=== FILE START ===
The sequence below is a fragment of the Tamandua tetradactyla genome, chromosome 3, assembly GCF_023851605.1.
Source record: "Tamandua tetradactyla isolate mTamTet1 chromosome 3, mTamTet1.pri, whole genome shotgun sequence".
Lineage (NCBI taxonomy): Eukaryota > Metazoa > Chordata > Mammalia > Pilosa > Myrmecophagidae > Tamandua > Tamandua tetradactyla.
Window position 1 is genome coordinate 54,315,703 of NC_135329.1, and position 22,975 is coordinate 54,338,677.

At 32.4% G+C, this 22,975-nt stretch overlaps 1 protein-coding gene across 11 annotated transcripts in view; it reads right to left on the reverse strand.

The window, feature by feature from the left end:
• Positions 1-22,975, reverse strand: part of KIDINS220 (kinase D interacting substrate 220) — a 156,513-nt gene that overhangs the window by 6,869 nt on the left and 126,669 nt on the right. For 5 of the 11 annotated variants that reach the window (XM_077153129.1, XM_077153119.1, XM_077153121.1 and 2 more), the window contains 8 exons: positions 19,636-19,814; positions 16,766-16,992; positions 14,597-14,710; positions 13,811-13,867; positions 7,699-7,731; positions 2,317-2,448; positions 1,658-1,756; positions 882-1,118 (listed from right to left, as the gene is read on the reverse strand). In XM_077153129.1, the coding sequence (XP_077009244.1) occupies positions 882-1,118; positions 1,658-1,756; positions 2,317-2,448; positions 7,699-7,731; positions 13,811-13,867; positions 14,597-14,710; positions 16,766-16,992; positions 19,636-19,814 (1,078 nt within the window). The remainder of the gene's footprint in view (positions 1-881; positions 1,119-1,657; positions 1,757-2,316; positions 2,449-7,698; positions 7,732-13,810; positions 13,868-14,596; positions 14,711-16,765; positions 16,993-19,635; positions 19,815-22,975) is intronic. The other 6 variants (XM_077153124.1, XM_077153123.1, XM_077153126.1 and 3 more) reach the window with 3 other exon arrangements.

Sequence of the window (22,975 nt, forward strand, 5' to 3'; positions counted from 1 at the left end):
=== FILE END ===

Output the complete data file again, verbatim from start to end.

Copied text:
The sequence below is a fragment of the Tamandua tetradactyla genome, chromosome 3, assembly GCF_023851605.1.
Source record: "Tamandua tetradactyla isolate mTamTet1 chromosome 3, mTamTet1.pri, whole genome shotgun sequence".
Lineage (NCBI taxonomy): Eukaryota > Metazoa > Chordata > Mammalia > Pilosa > Myrmecophagidae > Tamandua > Tamandua tetradactyla.
Window position 1 is genome coordinate 54,315,703 of NC_135329.1, and position 22,975 is coordinate 54,338,677.

At 32.4% G+C, this 22,975-nt stretch overlaps 1 protein-coding gene across 11 annotated transcripts in view; it reads right to left on the reverse strand.

The window, feature by feature from the left end:
• Positions 1-22,975, reverse strand: part of KIDINS220 (kinase D interacting substrate 220) — a 156,513-nt gene that overhangs the window by 6,869 nt on the left and 126,669 nt on the right. For 5 of the 11 annotated variants that reach the window (XM_077153129.1, XM_077153119.1, XM_077153121.1 and 2 more), the window contains 8 exons: positions 19,636-19,814; positions 16,766-16,992; positions 14,597-14,710; positions 13,811-13,867; positions 7,699-7,731; positions 2,317-2,448; positions 1,658-1,756; positions 882-1,118 (listed from right to left, as the gene is read on the reverse strand). In XM_077153129.1, the coding sequence (XP_077009244.1) occupies positions 882-1,118; positions 1,658-1,756; positions 2,317-2,448; positions 7,699-7,731; positions 13,811-13,867; positions 14,597-14,710; positions 16,766-16,992; positions 19,636-19,814 (1,078 nt within the window). The remainder of the gene's footprint in view (positions 1-881; positions 1,119-1,657; positions 1,757-2,316; positions 2,449-7,698; positions 7,732-13,810; positions 13,868-14,596; positions 14,711-16,765; positions 16,993-19,635; positions 19,815-22,975) is intronic. The other 6 variants (XM_077153124.1, XM_077153123.1, XM_077153126.1 and 3 more) reach the window with 3 other exon arrangements.

Sequence of the window (22,975 nt, forward strand, 5' to 3'; positions counted from 1 at the left end):